flower patch too!
a few quick resource links:

Monday, April 22, 2013

how to start a fruit orchard .....

fruit orchards ... everyone dreams of having one.  with trees dripping full of your families favorite fruit.  imagining that when your kids say they're hungry you can just send them out to pick some fresh yummy goodness.

fruit orchards.  so easy to dream about,
hard to implement and no quick solutions.  a combination of
patience, planning and piggies are called for!

our first step was deciding what would be in the orchard vs what would go in our food forest.  not as easy as you might think!  but we decided that the orchard would contain the stuff that we wanted to manage more and be very easy for the kids to get their hands on.   this area will also have a heavy load of citrus ... the kids are huge fans of mandarins and stone fruit... so we are ensuring that this healthy addiction is catered for.  we will also include a few new favorites and trees for the subtropics ...which means a black mulberry, guava, tropical apple and nashi pear will feature as well.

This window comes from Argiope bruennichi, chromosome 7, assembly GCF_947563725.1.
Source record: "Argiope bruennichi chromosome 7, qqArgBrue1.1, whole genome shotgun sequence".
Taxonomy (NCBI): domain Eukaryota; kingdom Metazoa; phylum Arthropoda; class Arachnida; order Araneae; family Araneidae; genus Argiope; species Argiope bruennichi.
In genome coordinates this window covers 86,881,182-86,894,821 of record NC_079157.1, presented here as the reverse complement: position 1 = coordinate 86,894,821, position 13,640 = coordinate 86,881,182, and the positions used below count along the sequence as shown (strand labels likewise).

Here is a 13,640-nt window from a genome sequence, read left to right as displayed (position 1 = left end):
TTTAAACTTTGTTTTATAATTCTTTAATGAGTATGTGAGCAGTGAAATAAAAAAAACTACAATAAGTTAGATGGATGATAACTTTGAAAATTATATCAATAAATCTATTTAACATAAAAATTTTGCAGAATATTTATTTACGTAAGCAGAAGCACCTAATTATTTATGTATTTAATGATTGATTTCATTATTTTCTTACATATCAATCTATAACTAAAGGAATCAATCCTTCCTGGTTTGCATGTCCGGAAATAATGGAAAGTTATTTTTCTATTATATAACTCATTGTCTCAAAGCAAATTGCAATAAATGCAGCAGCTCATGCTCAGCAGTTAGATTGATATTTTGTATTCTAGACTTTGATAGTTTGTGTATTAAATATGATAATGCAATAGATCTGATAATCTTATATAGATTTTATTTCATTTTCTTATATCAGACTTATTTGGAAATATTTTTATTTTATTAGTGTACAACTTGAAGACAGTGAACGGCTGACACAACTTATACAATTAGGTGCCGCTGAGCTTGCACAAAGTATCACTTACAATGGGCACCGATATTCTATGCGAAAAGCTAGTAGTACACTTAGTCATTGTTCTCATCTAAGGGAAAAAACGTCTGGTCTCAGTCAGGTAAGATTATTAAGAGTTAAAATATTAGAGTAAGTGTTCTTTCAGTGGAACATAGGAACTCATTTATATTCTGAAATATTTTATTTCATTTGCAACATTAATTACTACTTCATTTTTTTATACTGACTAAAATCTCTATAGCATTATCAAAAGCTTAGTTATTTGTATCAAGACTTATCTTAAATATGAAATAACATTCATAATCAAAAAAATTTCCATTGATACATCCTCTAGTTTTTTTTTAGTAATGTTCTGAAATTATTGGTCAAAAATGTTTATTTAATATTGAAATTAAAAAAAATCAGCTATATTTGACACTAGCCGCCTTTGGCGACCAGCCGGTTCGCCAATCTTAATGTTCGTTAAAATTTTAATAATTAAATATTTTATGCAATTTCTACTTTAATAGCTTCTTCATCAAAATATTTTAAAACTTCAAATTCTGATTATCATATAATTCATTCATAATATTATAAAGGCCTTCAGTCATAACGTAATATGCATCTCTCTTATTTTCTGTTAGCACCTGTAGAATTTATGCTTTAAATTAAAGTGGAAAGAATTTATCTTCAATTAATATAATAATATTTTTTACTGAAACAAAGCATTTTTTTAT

the other thing that we needed to consider in our planning was the fruit bats.  a massive problem in our area.  they can come through and destroy your whole crop overnight.  so to ensure that our investment is well cared for, we are keeping the orchard fairly compact.  this will allow us to put up a framework for netting when this is needed.

bring in the piggies.  i am still in awe of our little kiddo's.  they are half way through completely digging up this massive grassy area and preparing it for planting.  in the midst of this as they get through the grass i am adding a huge load of gypsom .... this will help break down the clay.  and of course there is the amazing goodness that their manure adds to the soil.  currently the piggies have cleared half the orchard area, and have now been released on to the final section.  to say they are enjoying the life of pastured pigs is an understatement!